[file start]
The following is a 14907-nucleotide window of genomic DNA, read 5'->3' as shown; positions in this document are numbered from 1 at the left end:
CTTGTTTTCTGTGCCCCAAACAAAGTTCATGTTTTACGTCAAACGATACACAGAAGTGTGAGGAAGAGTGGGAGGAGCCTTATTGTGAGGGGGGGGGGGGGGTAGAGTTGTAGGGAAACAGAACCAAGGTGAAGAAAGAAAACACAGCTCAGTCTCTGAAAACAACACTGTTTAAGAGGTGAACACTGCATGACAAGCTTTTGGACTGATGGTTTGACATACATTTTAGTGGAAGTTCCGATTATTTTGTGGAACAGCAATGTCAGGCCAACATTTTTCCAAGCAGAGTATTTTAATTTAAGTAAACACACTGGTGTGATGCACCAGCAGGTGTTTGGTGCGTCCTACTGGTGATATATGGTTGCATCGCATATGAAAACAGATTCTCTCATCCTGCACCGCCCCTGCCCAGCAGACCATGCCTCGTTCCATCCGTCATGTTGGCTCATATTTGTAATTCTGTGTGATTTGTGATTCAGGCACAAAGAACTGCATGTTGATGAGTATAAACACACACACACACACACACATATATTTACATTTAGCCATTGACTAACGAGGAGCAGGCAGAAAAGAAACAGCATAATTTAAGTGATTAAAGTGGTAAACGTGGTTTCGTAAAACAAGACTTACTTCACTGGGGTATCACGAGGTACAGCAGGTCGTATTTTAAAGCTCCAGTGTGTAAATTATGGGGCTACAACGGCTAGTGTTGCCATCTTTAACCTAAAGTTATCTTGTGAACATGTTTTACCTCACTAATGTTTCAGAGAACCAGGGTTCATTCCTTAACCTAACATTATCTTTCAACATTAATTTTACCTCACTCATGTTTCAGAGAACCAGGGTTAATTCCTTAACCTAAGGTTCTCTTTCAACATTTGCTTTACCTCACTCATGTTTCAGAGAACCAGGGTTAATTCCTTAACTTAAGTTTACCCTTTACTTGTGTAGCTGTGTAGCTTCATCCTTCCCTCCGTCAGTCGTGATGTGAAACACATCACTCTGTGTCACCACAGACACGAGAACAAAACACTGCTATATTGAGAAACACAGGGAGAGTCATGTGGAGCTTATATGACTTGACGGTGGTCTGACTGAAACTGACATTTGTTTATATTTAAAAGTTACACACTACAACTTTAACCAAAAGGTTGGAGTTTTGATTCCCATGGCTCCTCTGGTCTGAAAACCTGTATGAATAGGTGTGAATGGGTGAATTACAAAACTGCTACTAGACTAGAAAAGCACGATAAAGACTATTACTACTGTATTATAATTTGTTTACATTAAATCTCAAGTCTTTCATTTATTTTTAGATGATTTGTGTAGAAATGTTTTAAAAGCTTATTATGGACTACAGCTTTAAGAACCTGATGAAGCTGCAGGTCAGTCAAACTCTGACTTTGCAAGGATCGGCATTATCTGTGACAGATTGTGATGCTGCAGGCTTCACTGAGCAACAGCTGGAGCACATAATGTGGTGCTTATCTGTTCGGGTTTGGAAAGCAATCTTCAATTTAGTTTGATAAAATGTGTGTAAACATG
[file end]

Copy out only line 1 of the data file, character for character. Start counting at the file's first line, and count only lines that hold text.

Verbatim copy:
The following is a 14907-nucleotide window of genomic DNA, read 5'->3' as shown; positions in this document are numbered from 1 at the left end: